- It’s RAW, of course
It’s been theorised that RAW or other foreign agencies are behind the enforced disappearances of Pakistani leftist activists and those suspected of abetting terrorist operations. Funnily enough, a parallel theory is being presented by the right-wing that these missing activists are themselves RAW or foreign agents, who deserve to be harshly interrogated for their conspiracy against the state’s political and military stability.
Putting them together, it seems that RAW is now abducting RAW agents, and their abductions are being protested by 60,000 RAW agents gathered in the streets of Peshawar; many of them carrying framed photographs of their missing RAW family members.
The point isn’t that foreign agencies have never attempted to covertly interfere in Pakistan’s internal affairs. Surely, there are many political games being played on many different levels. We’re just recognising RAW’s utility as a great, big repository of blame that our leaders, civilian lawmakers, and generals refuse to take upon themselves.
In this case, I believe the state owes RAW some gratitude for allegedly abducting activists who are critical of Pakistani army’s operations and the Pakistani state’s policies. Yes, why wouldn’t RAW be motivated to silence the resistance against Pakistani establishment’s unaccountability?
It seems that RAW is now abducting RAW agents, and their abductions are being protested by 60,000 RAW agents gathered in the streets of Peshawar
Consider the statement made by the chairman of the National Accountability Bureau (NAB), who accused foreign agencies of being responsible for the enforced disappearances. It’s interesting to imagine Chairman Javed Iqbal as a detective investigating arson. The primary suspect is the family of the woman whose house burned down; not the angry neighbour who she recently had a fight with, and the one who has the most to gain from her being ejected from the neighborhood.
Similar logic could be applied to the invisible noose around Pakistani academia’s neck that seems to have suddenly tightened. A letter circulated by Nida Kirmani, associate professor at LUMS, draws attention to four separate but related incidents involving suppression of anti-establishment voices.
At Habib University, an event titled ‘Ethnic Rights, New Social Movements, and the State of the Federation in Pakistan’ was forcibly cancelled, ostensibly after a visit from state functionaries. One of the guest speakers was removed from the campus by security, despite having been invited by the university itself. Ethnic rights had to wait another day.
Meanwhile at Lahore University of Management Sciences, an event intended to commemorate the work and sacrifice of Mashal Khan – a socialist student who was murdered about a year ago at Abdul Wali Khan university – was cancelled on the same day it was planned to be held.
Gomal University in DI Khan received a visit from state functionaries regarding the content of the courses being offered. The faculty and the administration were reportedly warned not to provide their students the apparatus with which to critically examine state-approved historical narratives, and its political and military policies.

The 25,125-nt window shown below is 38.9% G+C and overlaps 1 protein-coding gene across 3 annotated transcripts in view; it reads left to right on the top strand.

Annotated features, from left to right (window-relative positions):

Punjab University – never quite a bastion of free thinking to begin with – too participated in what appears to be an organised crackdown on free academia. Ammar Ali Jan, associate professor of sociology, arrived at the university to find his office door locked. The termination of his service – for which he had allegedly not been paid either – was as suspicious as it was disgraceful. Ammar had previously been told for providing “unnecessary encouragement” to students opposing sexism and racial profiling. He had also been warned to stay clear of Manzoor Pashteen – the leader of the Pashtun march – at the risk of facing “dire consequences”.
The letter condemning this crackdown has been signed by hundreds of prominent educators, including Professor Noam Chomsky.
What ‘foreign agency’ is infiltrating our universities? What is this mysterious force arm-twisting our campus administrations and muzzling our professors? What is the force that benefits most from threatening, censoring, and abducting those who are critical of the state’s policies?
In our xenophobic zeal to blame ‘foreign agencies’, we’ve formulated a series of super-convoluted conspiracy theories about “engineered protests” and foreign infiltrators. All of these theories stem from the assumption that our own state is beyond criticism, and incapable of using fascist instruments to muzzle internal criticism. No. It’s probably Afghan agents abducting Afghan agents because…because…well, we haven’t figured out why, but we know its foreign agents through and through.
Imagine you being unable to critically analyse Nawaz Sharif’s political activity, or Zardari’s government before that, for the fear of being deemed ‘traitor’ and ‘foreign agent’. Surely someone is paying you to speak up against your own country’s prime minister or other civilian leaders? Is it RAW, Mossad, or CIA?
A democratic state demands constant criticism of the establishment by its people. As you are entitled to protest the lack of electricity in your home in Lahore, another Pakistani is entitled to protest the treatment he receives at a military checkpost. Neither of these actions is treasonous or anti-national.
The suppression of critical thinking and non-violent protest does not cause the problem to disappear. Shutting down the exhaust vents expelling hot air does not stop the machine from overheating on the inside.
The academia’s silence today is a harbinger for tomorrow’s political storm. This oppression merely convinces the people of the futility of non-violent expression, and makes violent and potentially catastrophic outbursts inevitable.